“With the migrant crisis in the Mediterranean and the media attention this continues to receive, it is often easy to forget that the problem of stowaways is still a very real problem for shipowners. The majority of these stowaways are finding more creative ways in which to board ships,” said Amanda Hastings, UK P&I Club Claims Executive, who has reviewed ship owners’ liabilities and advises on the relevant actions to take to reduce incidents of stowaways.
“In addition to conducting thorough stowaway searches in accordance with the ship’s ISPS Code compliant security plan, and being vigilant whilst in port, additional precautions may need to be taken due to ship design:
Ships with a design that leaves the rudder trunk exposed should consider retrofitting bars across the rudder trunk. This will help deter stowaways from entering the ship, as it will block the access route.
When a stowaway is discovered, their presence must be made known to the owners, port agents and the UK Club. The stowaway and the area where he or she was discovered should be searched and findings noted/photographed. Stowaways should be questioned and a stowaway questionnaire filled out.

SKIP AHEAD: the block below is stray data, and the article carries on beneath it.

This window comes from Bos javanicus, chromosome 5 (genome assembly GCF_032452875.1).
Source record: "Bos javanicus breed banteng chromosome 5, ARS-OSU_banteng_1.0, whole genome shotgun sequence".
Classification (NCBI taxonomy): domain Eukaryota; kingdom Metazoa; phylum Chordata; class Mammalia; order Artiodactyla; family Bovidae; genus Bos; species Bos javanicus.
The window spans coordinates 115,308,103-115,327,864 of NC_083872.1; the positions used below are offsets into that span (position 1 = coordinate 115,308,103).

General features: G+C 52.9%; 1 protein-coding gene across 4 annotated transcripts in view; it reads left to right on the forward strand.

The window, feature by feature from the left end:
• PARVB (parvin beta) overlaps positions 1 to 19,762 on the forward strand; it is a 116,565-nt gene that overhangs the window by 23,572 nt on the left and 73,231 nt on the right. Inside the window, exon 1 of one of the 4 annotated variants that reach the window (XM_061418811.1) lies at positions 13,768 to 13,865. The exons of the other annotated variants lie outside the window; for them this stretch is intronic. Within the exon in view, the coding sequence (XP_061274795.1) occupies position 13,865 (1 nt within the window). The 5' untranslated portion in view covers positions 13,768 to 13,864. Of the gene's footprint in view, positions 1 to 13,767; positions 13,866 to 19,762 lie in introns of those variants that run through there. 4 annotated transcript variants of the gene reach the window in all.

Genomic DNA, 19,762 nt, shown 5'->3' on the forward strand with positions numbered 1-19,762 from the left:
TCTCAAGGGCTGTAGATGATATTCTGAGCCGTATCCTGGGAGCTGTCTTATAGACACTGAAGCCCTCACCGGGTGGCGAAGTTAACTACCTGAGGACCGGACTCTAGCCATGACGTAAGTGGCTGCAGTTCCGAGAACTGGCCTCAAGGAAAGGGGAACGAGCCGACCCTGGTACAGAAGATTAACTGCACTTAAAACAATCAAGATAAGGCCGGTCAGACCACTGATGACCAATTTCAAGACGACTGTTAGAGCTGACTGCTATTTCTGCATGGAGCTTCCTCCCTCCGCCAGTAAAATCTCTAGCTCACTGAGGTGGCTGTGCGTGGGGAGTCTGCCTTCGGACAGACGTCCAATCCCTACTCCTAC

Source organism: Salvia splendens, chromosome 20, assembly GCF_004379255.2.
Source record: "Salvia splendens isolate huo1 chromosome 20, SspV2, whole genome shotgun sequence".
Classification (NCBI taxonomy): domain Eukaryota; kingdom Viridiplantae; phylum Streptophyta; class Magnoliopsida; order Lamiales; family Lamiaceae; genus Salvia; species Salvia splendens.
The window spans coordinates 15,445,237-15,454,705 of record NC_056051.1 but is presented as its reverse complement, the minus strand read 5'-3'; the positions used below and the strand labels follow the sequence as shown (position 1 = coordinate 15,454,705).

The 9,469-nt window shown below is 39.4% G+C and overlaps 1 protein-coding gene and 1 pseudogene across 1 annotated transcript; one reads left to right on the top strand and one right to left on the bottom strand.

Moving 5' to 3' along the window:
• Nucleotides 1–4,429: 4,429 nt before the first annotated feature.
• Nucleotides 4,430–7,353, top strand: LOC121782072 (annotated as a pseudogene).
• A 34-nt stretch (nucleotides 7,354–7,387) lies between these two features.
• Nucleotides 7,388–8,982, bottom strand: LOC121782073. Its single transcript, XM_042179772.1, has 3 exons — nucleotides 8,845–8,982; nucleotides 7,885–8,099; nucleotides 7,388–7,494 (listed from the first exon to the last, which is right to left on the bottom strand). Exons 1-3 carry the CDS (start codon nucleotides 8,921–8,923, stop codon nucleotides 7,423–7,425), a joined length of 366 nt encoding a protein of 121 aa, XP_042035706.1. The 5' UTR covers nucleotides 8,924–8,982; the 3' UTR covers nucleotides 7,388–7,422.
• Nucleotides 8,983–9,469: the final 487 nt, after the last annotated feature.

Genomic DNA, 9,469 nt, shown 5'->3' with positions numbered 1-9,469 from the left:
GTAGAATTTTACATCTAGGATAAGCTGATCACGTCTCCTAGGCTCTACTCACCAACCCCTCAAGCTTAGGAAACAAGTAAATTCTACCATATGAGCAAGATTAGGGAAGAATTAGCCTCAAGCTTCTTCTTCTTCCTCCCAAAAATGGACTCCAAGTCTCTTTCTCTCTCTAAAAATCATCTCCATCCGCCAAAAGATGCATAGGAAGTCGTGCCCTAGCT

The Master should also produce a statement of the incident, confirming whether or not preventative procedures were followed. Some jurisdictions, such as Brazil, will require a sworn translation of this document in advance of the ship’s arrival.
“Although there is currently no international regime dealing exclusively with stowaways, there are several international instruments that apply,” she said.
“These include the UN Declaration on Human Rights, the European Convention on Human Rights and the FAL Convention. Ship owners should take care to ensure that stowaways are not subject to degrading or inhumane treatment whilst on board, and should be provided with water, food, clothing, medical treatment (if required) and accommodation.
“Ship owners should also be aware of the potential costs of disembarking stowaways, for example in Brazil, a straightforward repatriation can cost upwards of $30,000 per stowaway. This figure can quickly increase if the stowaway is detained for any particular length of time. Costs for ship owners can also be incurred, depending on the jurisdiction, through immigration fines, medical testing, police escorts, cost of travel documents, detention costs and repatriation expenses such as flights and additional clothes.
“Stowaways can often result in unexpected expenses for ship owners and the issue is unlikely to go away. As ship security improves, stowaways will find more creative ways of boarding ships. If a stowaway is discovered once the ship has left port, dependent on location, ship owners may find it more cost effective to return to port and disembark the stowaway there, rather than risk higher costs in other jurisdictions, such as Brazil.”